Cities Continue to Demonize Vegetable Gardens

From 2008 to 2009, home gardening increased from 36 million to 43 million households. It appears to be continuing its upward trend. As Mother Earth News puts it, “The worse the economy, the more people garden.”

Although vegetable gardening is good news for people’s pocketbooks as well as their stomachs, it has created an interesting problem between some city officials and the local gardeners. In what has been dubbed a War on Gardening, many green thumbs across the nation are having to deal with officials who are none-too-impressed with their edible plants.

The trouble occurs when gardeners turn to unconventional places to plant their produce, usually in the front yard. One organization, Food Not Lawns, is devoted to helping gardeners rip up their useless ornamental lawns in favor of growing something you can eat.

The garden starts out innocently enough, in most cases. Usually, the gardens under dispute are very well-maintained and give the appearance of order and organization. However, someone soon calls the city with a complaint. City workers then look up their land development code and issue a citation.

It’s there that the situation gets dicey. The gardener can either comply with the city or face an array of fines, watch as the garden gets cleared by the city, or be confronted with even jail time for their actions.

The most famous case of this concerned Julie Bass, who faced up to 93 days in jail for not removing her front-yard vegetable garden. But gardeners from Orlando to Oklahoma are stirring up an unlikely movement challenging the authorities and calling for others to preserve their right to garden.

One gardener we spoke to related a problem he had with the city of Las Vegas. “[My] garden contained assorted vegetables like beets, spinach, broccoli, cauliflower, [and] grape vines in a Pennsylvania topsoil retention method.”

His garden was covered with Bermuda grass to conserve topsoil and water. It was this that officials took offense at, and they wrote him a citation.

“The citation stated “Overgrown area, in need of cutting. Time limit and fine if failed to comply.”

He sent a reply stating that he did not live in a fenced in homeowners association area, and that the inspector did not know the difference between weeds and vegetables. “Two weeks later I received an apology from our city councilman,” he told us.

The question of whether gardeners should be allowed to use their front lawns as plant beds affects more than you may think at first glance. Those against them see them as a threat to property values, a plight on the aesthetics of a neighborhood.

Is there more behind anti-gardeners’ thinking, however? The woman charged with a misdemeanor and threat of jail was told that her garden was not “suitable” for a front yard, with one city official saying that suitable meant “common.” Since ornamental lawns today usually include bermuda grass, a couple of deciduous trees, and perhaps a small row of flowers, that is what everyone should do, the thinking goes. The question then becomes less about personal freedom and more about why we constantly try to define what is normal and acceptable in society.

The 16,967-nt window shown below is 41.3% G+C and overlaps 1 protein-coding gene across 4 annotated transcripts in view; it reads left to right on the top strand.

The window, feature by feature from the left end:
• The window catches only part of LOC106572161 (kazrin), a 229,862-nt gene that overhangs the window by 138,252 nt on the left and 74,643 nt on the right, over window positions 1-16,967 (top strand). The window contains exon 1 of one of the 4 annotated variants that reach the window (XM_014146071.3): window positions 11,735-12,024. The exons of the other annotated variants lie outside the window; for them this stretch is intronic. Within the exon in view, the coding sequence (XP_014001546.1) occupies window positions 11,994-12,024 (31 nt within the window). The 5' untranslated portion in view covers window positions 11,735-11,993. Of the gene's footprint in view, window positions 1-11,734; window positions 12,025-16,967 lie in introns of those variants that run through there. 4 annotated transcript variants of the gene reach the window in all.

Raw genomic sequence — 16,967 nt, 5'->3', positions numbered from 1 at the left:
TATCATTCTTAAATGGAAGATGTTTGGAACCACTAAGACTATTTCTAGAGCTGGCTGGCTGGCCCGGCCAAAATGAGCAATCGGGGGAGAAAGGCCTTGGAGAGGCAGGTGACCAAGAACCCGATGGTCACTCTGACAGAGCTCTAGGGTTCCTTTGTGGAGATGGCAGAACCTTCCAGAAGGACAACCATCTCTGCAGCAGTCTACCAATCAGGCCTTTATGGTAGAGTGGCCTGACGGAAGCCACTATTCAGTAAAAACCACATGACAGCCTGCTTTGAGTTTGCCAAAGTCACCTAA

Perhaps soon officials will realize that organic vegetable gardening is a good thing, and it is here to stay. Until then, there will probably be many more cases of the war on gardening taking place in America.


Also Read:

Time to Plant a Garden

The Pros and Cons of Going Organic

Gardening for Change: On the Front Lines and On the Home Front


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Christine Jones
Christine Jones2 years ago

Reminds me of that old song "Little boxes, on the hillside, and they're all made out of ticky tacky and they all look just the same". I think it's great that people are starting to have different styles of gardens, instead of all the same. Veges, fruits, native plants, rockeries, whatever you choose, they're all lovely.

Michele Wilkinson

A person should have the right to grow what they want in their own garden.

Dee Williams
Dee Williams2 years ago

This is insanity. They are welcome to come to my yard to complain about my plants. I will then exercise my 2nd amendment right to bear arms.

Klaus Peters
Klaus Peters2 years ago

Stupid City councils; anything to show bureaucratic power while sitting on their butts drinking coffee all day. Same thing in Australia.

Mary L.
Mary L.2 years ago

How absurd. The conformity fiends won't be happy till everyone has assigned uniforms and all houses, people and pets are standardized.

Jonathan Harper
Jonathan Harper2 years ago

How often has this happened?

Norma V.
Norma Villarreal2 years ago I recall a certain serpent mislead Eve into breaking some laws and managed to close down the Garden of Eden.

Julia G.
Julia G.2 years ago

Many years ago when we lived in Seattle, it was not uncommon to see vegetable gardens on the verge between the sidewalk and the street. It was understood that it was something you were not "supposed" to do, and sometimes people were forced to remove them. Can anyone from Seattle tell me if it's permitted yet?

Lauren Weinstock
Lauren Weinstock2 years ago

Citizen action needed!

mitchell dawes
mitchell dawes2 years ago

Not any better in Australia either. We are going to have a ROOF garden in our new house, so the police can't tell us that it's 'obstructing' the public.